One, Hawaii would be odds-on favorites to go the independent route.  It’s been discussed in the past and, if they suddenly found themselves conference-less, would be the likely path for the foreseeable future.  The other no-brainer would be Louisiana Tech to either Conference USA or the Sun Belt.  The former already has 12 schools, so the numbers would have to be worked around, while the latter would likely welcome LaTech with open arms and a couple/few cases of beers.

As suggested to me by one of the fine editors at NBC Sports.com/MSNBC.com, two of the remaining four schools could potentially drop down to Div. 1-AA.  Idaho and Utah State, at least geographically, would be a perfect fit for the Big Sky conference.  Dropping down a level would not be optimum, but they could be left with no other choice.

That leaves San Jose State and New Mexico State.  Godspeed, higher-learning institutions.  Godspeed. 

Of course, if the reports come to fruition and BYU does indeed strike out as a football independent and drops their non-football sports into the WAC, the conference may suddenly become attractive again and they could very well, with the BYU draw, pull in an additional two schools, thus staving off extinction.

So, BYU, the ball’s in your court.  You have the power to save or kill an entire conference.  No pressure at all.

Gophers’ leading sacker ruled out of game vs. Nittany Lions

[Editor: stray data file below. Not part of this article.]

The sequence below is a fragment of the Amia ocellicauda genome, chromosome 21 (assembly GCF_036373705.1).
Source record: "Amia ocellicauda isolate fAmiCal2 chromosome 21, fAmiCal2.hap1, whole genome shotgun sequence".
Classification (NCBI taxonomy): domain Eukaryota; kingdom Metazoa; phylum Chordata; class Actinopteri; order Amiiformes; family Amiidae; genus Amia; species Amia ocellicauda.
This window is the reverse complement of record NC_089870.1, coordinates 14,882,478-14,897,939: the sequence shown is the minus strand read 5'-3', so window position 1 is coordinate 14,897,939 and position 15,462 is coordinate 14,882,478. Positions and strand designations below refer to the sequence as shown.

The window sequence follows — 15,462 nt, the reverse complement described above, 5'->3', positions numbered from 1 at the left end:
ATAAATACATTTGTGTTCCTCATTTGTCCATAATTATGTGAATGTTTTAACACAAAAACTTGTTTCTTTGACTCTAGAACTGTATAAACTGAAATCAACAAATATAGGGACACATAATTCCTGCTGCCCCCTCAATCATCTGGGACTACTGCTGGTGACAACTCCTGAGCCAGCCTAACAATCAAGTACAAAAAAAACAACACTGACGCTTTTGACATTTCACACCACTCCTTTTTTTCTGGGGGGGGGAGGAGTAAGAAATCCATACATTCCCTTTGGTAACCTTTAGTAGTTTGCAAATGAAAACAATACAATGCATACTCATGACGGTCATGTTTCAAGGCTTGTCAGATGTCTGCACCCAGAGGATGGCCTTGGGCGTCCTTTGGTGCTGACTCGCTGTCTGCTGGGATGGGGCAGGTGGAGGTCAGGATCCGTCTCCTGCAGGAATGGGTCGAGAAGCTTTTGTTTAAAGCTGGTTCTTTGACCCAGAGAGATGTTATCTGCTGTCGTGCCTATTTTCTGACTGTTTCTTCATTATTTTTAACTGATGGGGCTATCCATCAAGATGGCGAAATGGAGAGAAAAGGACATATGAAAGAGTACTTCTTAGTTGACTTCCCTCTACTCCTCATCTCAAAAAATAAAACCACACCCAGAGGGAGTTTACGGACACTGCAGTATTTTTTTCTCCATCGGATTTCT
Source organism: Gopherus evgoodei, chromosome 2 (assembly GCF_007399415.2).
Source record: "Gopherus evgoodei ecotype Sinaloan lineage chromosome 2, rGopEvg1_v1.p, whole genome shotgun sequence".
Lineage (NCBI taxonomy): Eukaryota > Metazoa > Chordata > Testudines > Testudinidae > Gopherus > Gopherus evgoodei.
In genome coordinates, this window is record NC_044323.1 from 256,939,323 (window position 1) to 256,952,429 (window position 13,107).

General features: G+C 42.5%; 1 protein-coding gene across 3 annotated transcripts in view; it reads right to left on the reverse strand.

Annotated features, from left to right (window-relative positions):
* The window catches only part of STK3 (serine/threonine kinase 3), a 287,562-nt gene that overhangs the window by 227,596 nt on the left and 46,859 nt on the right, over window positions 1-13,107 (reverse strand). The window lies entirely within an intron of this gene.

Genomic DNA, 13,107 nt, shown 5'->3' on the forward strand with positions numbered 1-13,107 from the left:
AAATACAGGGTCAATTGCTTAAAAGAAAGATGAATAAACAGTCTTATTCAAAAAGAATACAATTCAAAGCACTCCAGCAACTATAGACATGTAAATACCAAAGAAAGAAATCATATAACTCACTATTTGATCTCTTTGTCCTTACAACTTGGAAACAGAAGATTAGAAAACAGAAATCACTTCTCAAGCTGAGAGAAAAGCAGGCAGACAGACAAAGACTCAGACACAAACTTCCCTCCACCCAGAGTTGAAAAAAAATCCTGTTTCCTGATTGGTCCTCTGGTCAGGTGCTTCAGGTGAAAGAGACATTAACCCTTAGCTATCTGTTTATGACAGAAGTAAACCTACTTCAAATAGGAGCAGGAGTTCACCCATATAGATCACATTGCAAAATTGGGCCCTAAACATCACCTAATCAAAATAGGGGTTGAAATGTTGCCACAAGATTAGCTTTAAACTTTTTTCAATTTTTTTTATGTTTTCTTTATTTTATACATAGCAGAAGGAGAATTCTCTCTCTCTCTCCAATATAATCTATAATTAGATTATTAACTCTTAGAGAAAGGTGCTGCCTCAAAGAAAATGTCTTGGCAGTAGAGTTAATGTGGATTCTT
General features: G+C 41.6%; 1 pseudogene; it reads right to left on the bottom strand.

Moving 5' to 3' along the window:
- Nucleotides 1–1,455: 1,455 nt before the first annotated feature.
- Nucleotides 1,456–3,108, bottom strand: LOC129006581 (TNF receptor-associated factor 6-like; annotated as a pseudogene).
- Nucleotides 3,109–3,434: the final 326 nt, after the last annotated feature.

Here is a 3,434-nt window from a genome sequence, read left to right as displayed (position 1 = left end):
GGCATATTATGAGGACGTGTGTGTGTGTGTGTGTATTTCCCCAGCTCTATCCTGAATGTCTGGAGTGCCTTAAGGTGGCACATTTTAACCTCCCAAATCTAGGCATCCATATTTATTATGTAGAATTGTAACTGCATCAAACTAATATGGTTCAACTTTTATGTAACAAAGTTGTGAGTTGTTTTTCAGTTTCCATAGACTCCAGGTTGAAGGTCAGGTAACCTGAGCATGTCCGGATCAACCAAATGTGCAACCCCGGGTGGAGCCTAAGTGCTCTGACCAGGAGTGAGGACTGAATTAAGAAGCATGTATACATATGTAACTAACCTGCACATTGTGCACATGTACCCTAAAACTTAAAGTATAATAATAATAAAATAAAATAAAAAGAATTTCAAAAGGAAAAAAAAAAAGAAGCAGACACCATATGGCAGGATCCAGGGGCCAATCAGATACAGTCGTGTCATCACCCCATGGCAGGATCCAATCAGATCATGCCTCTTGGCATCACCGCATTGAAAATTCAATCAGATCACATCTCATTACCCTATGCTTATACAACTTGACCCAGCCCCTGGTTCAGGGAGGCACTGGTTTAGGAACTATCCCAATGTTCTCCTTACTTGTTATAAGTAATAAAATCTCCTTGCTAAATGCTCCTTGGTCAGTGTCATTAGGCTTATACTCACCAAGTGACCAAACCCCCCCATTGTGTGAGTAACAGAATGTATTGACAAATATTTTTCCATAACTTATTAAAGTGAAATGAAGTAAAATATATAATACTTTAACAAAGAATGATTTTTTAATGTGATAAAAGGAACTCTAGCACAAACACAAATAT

MINNEAPOLIS, MN - SEPTEMBER 01: Tai'yon Devers #92 of the Minnesota Golden Gophers forces a fumble on Darell Garretson #10 of the Oregon State Beavers in the first quarter at TCF Bank Stadium on September 1, 2016 in Minneapolis, Minnesota. The Gophers recovered the fumble setting up a touchdown.(Photo by Adam Bettcher/Getty Images)
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With injuries decimating its own linebacking corps, Penn State may have caught a break on the other side of the ball.

With the Week 5 game against Minnesota still three days away, the Gophers have already announced that Tai’yon Devers has been ruled out against the Nittany Lions.  Devers is dealing with an ankle injury that will sideline the freshman through at least this coming Saturday.

The defensive end currently leads the Gophers in sacks with three, including one in last week’s game against Colorado State.  That one proved to be an absolute smothering of the Rams’ unfortunate quarterback.

In addition to the sacks, Devers also leads the Gophers with three forced fumbles in three games.  According to head coach Tracy Claeys, Dever being more aware of his on-field surroundings could’ve allowed him to add to those totals this weekend.

From the St. Paul Pioneer-Press:

The Rams tried to cut Devers, who has wreaked havoc off the edge.

“He has to learn to protect himself,” Claeys said. “He’s going to see that a little more.”

Ex-LSU AD repeats claim Les Miles turned down Michigan, more money in 2011

BATON ROUGE, LA - OCTOBER 03:  Head coach Les Miles of the LSU Tigers leads the team on to the field at Tiger Stadium on October 3, 2015 in Baton Rouge, Louisiana.  (Photo by Chris Graythen/Getty Images)
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One of the biggest open secrets in all of college football has been confirmed (?) by a person who purportedly had a front-row seat to the spectacle.

Shortly after Rich Rodriguez was fired following the 2010 season, Michigan put on the full-court press to land Les Miles as his replacement.  It was known at the time that then-UM athletic director David Brandon and other school officials flew down to Baton Rouge to meet with Miles, who played his football for the Wolverines in the mid-seventies and was an assistant at his alma mater a decade later.